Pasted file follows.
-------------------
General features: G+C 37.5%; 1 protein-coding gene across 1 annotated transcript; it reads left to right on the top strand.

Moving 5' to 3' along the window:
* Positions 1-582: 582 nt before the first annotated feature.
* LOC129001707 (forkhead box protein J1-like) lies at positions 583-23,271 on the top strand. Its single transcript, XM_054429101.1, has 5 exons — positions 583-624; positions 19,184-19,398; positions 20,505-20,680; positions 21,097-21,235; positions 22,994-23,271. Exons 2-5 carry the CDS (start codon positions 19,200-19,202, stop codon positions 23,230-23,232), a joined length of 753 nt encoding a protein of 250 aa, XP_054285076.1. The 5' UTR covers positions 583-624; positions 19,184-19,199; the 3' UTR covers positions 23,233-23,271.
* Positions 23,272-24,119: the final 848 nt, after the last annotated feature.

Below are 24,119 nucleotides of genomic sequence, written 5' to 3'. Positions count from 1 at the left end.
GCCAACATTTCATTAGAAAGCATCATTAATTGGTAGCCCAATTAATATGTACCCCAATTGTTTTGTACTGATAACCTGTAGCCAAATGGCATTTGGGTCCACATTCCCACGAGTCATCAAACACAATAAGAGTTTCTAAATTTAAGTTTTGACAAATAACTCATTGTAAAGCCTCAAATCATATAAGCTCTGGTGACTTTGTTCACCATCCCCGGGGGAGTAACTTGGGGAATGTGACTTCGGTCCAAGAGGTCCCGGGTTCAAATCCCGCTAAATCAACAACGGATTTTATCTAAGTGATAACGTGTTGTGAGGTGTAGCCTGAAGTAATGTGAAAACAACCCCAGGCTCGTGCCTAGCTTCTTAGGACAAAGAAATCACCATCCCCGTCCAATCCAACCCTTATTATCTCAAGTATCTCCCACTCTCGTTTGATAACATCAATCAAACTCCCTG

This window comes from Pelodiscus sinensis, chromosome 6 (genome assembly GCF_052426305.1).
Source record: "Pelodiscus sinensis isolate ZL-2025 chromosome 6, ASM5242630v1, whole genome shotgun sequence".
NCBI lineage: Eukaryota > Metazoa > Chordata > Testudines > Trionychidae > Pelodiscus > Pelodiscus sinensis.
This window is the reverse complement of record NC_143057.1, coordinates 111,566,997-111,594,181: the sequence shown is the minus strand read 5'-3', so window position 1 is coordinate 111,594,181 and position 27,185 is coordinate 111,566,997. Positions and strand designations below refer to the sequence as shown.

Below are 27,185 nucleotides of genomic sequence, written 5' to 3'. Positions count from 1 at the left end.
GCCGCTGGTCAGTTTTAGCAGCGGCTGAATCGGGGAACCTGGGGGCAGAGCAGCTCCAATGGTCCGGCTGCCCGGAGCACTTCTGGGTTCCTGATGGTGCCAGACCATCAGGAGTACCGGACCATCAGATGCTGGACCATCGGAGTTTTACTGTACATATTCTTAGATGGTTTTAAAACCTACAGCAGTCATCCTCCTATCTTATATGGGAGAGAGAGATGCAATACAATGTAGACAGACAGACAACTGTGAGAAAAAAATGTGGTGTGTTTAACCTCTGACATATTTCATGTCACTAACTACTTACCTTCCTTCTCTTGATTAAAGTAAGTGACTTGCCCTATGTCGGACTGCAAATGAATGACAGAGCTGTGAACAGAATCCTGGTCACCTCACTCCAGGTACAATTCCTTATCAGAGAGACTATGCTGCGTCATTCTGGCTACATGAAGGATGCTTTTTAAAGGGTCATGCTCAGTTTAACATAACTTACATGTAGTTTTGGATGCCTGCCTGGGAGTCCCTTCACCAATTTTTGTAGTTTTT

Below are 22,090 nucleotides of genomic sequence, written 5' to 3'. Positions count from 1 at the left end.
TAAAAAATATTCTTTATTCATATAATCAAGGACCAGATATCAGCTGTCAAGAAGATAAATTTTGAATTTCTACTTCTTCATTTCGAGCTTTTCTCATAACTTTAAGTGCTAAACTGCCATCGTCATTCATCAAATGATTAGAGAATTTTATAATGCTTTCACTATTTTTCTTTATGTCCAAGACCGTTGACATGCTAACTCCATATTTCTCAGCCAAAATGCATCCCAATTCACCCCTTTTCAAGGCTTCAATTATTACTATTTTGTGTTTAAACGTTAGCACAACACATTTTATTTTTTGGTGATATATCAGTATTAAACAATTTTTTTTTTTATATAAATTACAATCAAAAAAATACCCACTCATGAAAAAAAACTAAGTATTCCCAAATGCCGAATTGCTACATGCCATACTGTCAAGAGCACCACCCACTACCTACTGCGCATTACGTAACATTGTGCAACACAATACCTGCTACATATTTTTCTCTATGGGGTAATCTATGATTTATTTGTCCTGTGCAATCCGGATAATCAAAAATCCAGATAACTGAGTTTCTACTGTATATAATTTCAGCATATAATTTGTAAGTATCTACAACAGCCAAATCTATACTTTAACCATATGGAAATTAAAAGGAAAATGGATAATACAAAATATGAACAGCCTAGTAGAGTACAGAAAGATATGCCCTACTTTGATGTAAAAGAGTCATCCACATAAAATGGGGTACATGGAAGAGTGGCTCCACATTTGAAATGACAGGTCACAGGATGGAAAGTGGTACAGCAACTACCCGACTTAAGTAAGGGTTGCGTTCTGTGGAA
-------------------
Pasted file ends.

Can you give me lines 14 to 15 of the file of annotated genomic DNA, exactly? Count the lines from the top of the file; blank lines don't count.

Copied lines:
Below are 22,090 nucleotides of genomic sequence, written 5' to 3'. Positions count from 1 at the left end.
TAAAAAATATTCTTTATTCATATAATCAAGGACCAGATATCAGCTGTCAAGAAGATAAATTTTGAATTTCTACTTCTTCATTTCGAGCTTTTCTCATAACTTTAAGTGCTAAACTGCCATCGTCATTCATCAAATGATTAGAGAATTTTATAATGCTTTCACTATTTTTCTTTATGTCCAAGACCGTTGACATGCTAACTCCATATTTCTCAGCCAAAATGCATCCCAATTCACCCCTTTTCAAGGCTTCAATTATTACTATTTTGTGTTTAAACGTTAGCACAACACATTTTATTTTTTGGTGATATATCAGTATTAAACAATTTTTTTTTTTATATAAATTACAATCAAAAAAATACCCACTCATGAAAAAAAACTAAGTATTCCCAAATGCCGAATTGCTACATGCCATACTGTCAAGAGCACCACCCACTACCTACTGCGCATTACGTAACATTGTGCAACACAATACCTGCTACATATTTTTCTCTATGGGGTAATCTATGATTTATTTGTCCTGTGCAATCCGGATAATCAAAAATCCAGATAACTGAGTTTCTACTGTATATAATTTCAGCATATAATTTGTAAGTATCTACAACAGCCAAATCTATACTTTAACCATATGGAAATTAAAAGGAAAATGGATAATACAAAATATGAACAGCCTAGTAGAGTACAGAAAGATATGCCCTACTTTGATGTAAAAGAGTCATCCACATAAAATGGGGTACATGGAAGAGTGGCTCCACATTTGAAATGACAGGTCACAGGATGGAAAGTGGTACAGCAACTACCCGACTTAAGTAAGGGTTGCGTTCTGTGGAA